1) Ask good questions.  In all other relationships in life, we know that the beginning of a good conversation is forming good questions.  But in our marriage, after years of doing life together and talking about life, we can begin to think that we already know everything about this person.  This is exceedingly dangerous!  People are not static - they are dynamic - they change and develop and learn.  In order to continue to be a good student of your spouse, ask good questions.  Not the mundane questions like, "how was your day?" but the penetrating, learning questions like, "what was your biggest success in the last week?" or "what are you struggling with the most right now?"  or "what is really energizing you right now?"  Some of the most amazing conversations that Barie and I have had on dates over the years have started with good questions.  Get creative.  Ask the unexpected.  Show your spouse that you are really interested in getting to know them better.  They will respond - trust me.  And if you really want to spur some deep conversation, ask them "what has God been teaching you lately that is challenging you?"  Again, don't assume that because you live together and do life together that you already know the answers to your questions.  Ask and then listen well.  When their answer surprises you, ask a good follow-up question.  Dig deeper.  Ask why questions - "why do you feel that way?" or "why do you think you responded that way?"  If you only talk in your marriage and don't ask, your conversations will eventually die - because no one wants to keep talking to someone who only talks about themselves.  Ask good questions.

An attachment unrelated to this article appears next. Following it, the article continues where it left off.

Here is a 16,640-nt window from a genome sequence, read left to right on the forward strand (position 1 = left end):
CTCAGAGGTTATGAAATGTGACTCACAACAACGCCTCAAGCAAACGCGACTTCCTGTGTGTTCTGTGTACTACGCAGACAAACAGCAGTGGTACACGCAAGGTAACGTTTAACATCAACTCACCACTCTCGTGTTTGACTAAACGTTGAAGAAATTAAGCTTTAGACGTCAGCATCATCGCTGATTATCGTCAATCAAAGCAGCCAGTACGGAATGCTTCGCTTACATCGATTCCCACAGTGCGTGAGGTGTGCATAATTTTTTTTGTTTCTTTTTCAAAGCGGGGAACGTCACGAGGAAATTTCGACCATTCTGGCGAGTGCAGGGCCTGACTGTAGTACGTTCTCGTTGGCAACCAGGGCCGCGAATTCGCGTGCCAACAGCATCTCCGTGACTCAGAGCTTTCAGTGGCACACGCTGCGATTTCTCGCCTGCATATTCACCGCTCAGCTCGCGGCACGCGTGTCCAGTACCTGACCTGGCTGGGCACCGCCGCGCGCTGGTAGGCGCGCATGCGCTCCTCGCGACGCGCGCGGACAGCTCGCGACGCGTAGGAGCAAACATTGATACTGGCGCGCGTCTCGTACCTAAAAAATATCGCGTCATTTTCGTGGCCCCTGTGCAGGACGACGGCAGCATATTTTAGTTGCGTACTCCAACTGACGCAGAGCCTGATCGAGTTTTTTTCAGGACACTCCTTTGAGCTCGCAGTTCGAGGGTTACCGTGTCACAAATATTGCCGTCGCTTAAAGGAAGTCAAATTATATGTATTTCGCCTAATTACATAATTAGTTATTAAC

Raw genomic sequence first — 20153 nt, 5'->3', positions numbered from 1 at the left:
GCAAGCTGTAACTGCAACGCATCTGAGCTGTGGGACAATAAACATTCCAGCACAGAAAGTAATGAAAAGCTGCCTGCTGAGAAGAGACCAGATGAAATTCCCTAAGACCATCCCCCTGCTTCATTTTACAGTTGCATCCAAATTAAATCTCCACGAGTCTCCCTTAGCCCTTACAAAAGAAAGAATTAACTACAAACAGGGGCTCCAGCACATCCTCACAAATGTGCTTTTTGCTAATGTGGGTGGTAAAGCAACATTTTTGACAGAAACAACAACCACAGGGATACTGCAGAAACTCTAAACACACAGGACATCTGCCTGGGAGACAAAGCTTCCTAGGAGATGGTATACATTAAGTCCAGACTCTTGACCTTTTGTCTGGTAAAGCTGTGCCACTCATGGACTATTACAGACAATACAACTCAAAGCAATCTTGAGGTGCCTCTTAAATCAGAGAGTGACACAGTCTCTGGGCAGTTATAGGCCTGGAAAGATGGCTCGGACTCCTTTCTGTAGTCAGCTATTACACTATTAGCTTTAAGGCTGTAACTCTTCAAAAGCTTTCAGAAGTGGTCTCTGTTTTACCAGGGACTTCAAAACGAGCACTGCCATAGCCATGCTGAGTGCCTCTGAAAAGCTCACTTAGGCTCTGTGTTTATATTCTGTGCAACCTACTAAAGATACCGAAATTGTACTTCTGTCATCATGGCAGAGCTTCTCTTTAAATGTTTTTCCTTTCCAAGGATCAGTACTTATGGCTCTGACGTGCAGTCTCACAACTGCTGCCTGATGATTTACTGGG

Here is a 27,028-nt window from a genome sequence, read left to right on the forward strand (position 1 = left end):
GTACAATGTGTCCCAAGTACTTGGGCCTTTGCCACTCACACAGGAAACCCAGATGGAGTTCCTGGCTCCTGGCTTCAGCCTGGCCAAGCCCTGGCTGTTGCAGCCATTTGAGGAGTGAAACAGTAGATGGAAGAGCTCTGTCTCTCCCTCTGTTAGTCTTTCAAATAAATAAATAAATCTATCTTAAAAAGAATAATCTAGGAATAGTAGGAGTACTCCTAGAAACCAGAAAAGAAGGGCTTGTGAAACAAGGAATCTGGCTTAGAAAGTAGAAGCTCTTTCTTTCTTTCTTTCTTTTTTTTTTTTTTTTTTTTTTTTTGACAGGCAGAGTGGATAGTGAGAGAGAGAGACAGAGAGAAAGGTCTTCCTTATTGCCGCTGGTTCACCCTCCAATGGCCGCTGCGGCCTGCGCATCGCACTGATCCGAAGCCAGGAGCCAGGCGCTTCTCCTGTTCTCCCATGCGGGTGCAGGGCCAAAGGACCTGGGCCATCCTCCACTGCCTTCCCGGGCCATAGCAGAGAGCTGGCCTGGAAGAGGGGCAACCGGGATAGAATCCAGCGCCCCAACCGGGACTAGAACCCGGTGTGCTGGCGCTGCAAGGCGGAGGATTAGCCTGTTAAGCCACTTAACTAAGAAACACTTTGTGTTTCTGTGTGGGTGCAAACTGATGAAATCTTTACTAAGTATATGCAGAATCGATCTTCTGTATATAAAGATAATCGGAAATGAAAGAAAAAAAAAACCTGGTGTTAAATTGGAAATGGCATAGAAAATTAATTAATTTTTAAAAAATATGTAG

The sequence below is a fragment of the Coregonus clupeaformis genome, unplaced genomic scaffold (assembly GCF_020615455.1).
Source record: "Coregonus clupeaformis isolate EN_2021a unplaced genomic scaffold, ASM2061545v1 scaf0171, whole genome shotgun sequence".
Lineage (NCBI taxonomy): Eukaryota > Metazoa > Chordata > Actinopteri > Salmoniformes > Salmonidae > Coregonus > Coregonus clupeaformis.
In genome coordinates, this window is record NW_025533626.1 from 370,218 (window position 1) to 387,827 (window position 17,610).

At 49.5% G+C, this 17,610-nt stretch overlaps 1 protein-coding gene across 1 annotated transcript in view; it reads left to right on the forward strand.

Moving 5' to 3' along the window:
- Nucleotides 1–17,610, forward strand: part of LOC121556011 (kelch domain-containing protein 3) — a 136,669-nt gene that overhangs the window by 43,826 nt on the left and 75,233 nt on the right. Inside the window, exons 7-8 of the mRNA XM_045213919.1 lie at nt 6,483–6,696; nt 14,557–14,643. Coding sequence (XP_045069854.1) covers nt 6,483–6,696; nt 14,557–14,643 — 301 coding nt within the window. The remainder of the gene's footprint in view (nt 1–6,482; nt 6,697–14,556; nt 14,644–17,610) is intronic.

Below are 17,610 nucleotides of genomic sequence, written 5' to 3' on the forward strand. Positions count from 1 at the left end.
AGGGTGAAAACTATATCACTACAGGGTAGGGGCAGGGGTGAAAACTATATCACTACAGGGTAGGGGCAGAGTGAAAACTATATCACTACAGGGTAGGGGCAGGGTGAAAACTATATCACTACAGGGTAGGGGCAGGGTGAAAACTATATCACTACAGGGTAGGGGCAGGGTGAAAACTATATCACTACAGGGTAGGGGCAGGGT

2) Tell funny stories.  When Barie and I go out together, we laugh.  A lot.  We fight the temptation to complain and gripe and moan about the challenges and difficulties of life.  Now, we do talk about hard issues that each of us is working through, but we never stop laughing.  One of the reasons we enjoy spending so much time together is because we make each other smile and laugh.  Do you and your spouse have that effect on each other?  If your conversations are only dour and depressing, how long do you think you can keep the date momentum going?  Not very long.  One of the easiest ways that we have found to laugh together is to tell funny stories from the past week.  We tell funny stories on ourselves, our kids, and our friends.  We tell funny stories about stuff at church and at work.  We tell funny stories about things that have happened to us or to others we know.  I think every time you go out on a date, you should have a funny story from the past week to share with your spouse.  Make them laugh with you.  And make them share what has made them laugh as well.  Laughter brings healing to the soul and breathes life into date conversations.